alcohol

An adolescent's decision to use alcohol is influenced by many factors, some physical, some emotional, and some environmental. These factors also influence each other

6 Parenting Practices

Help reduce the chances your child will develop a drug or alcohol problem.

Here are 6 research-supported parenting practices to set you on the right path. Click here to view or download the pdf document from drugfree.org

Make a Difference

Talk to your child about alcohol. Click here for the U.S. Department of Health and Human Services publication.

Create a contract with your teen: Put your drug and alcohol rules in writing

From the Center for Disease Control:

  • Binge drinking among high school students increases with every grade level.
  • 1 out of 5 high school girls binge drink at least 3 times a month. Binge drinking for girls is 4 or more drinks in a 2 hour period. For boys: 5 or more drinks in a 2 hour period.
  • When this amount of drinking occurs in one session, bad things happen: death, alcohol poisoning, assault, STDs, car crashes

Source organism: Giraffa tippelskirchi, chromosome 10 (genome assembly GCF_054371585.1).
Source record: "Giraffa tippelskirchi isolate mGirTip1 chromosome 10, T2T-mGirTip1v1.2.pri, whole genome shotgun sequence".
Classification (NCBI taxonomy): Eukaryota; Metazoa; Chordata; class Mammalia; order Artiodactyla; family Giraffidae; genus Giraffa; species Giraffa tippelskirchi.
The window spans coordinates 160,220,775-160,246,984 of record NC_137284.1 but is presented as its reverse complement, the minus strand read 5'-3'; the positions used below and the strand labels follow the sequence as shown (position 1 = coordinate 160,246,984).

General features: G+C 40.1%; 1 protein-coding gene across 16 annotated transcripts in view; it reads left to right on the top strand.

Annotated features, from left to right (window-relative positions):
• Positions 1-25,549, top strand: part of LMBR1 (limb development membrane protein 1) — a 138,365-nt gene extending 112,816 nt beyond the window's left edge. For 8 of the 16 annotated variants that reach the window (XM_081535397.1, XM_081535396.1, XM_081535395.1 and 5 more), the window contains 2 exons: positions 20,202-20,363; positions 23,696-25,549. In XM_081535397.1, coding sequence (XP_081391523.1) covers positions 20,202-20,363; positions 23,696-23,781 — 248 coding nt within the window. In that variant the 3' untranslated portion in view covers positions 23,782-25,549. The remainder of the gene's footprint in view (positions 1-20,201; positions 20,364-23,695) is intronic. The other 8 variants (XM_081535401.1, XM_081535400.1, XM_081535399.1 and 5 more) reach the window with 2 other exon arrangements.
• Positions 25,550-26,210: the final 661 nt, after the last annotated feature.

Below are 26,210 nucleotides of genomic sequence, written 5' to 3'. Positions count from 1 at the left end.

• Nearly 90% of all alcohol consumed by young people is taken during binge drinking drinking sessions

 

Why Teens May Choose To Drink

An adolescent's decision to use alcohol is influenced by many factors, some physical, some emotional, and some environmental. These factors also influence each other. They include:

  • The social systems in which teens live
  • The increase in risk-taking that usually accompanies adolescence
  • Decreased parental supervision and greater independence
  • Increased time spent alone and with peers
  • Increased stress
  • What adolescents see and hear about alcohol

 

Alcohol and Drug Combinations Are More Likely to Have a Serious Outcome Than Alcohol Alone in Emergency Department Visits Involving Underage Drinking

 


 

 Underage Alcohol Operation - confidential informants routinely enter convenience stores and attempt to buy alcohol, here are results of the latest attempts